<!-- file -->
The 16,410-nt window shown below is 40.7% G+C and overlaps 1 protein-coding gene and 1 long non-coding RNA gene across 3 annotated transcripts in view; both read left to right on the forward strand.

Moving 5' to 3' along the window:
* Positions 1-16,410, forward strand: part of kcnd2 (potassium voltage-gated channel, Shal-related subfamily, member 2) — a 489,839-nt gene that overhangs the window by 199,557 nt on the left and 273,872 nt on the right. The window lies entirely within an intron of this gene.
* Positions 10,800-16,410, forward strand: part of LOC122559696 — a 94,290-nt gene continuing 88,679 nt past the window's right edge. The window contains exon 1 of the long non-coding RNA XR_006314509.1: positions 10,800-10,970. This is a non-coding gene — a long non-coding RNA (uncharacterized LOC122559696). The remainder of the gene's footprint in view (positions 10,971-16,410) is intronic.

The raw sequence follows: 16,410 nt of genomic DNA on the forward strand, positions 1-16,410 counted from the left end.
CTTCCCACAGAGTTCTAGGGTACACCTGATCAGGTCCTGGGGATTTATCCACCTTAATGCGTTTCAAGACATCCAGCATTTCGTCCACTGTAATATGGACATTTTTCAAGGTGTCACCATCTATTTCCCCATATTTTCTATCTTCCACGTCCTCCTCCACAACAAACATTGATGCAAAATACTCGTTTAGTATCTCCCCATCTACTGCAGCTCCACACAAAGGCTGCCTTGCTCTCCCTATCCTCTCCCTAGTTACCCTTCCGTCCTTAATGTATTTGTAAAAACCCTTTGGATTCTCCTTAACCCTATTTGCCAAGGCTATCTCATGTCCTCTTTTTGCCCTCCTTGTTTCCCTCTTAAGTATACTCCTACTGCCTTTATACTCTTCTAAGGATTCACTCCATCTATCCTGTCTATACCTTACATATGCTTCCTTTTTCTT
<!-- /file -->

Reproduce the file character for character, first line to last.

The 16,410-nt window shown below is 40.7% G+C and overlaps 1 protein-coding gene and 1 long non-coding RNA gene across 3 annotated transcripts in view; both read left to right on the forward strand.

Moving 5' to 3' along the window:
* Positions 1-16,410, forward strand: part of kcnd2 (potassium voltage-gated channel, Shal-related subfamily, member 2) — a 489,839-nt gene that overhangs the window by 199,557 nt on the left and 273,872 nt on the right. The window lies entirely within an intron of this gene.
* Positions 10,800-16,410, forward strand: part of LOC122559696 — a 94,290-nt gene continuing 88,679 nt past the window's right edge. The window contains exon 1 of the long non-coding RNA XR_006314509.1: positions 10,800-10,970. This is a non-coding gene — a long non-coding RNA (uncharacterized LOC122559696). The remainder of the gene's footprint in view (positions 10,971-16,410) is intronic.

The raw sequence follows: 16,410 nt of genomic DNA on the forward strand, positions 1-16,410 counted from the left end.
CTTCCCACAGAGTTCTAGGGTACACCTGATCAGGTCCTGGGGATTTATCCACCTTAATGCGTTTCAAGACATCCAGCATTTCGTCCACTGTAATATGGACATTTTTCAAGGTGTCACCATCTATTTCCCCATATTTTCTATCTTCCACGTCCTCCTCCACAACAAACATTGATGCAAAATACTCGTTTAGTATCTCCCCATCTACTGCAGCTCCACACAAAGGCTGCCTTGCTCTCCCTATCCTCTCCCTAGTTACCCTTCCGTCCTTAATGTATTTGTAAAAACCCTTTGGATTCTCCTTAACCCTATTTGCCAAGGCTATCTCATGTCCTCTTTTTGCCCTCCTTGTTTCCCTCTTAAGTATACTCCTACTGCCTTTATACTCTTCTAAGGATTCACTCCATCTATCCTGTCTATACCTTACATATGCTTCCTTTTTCTT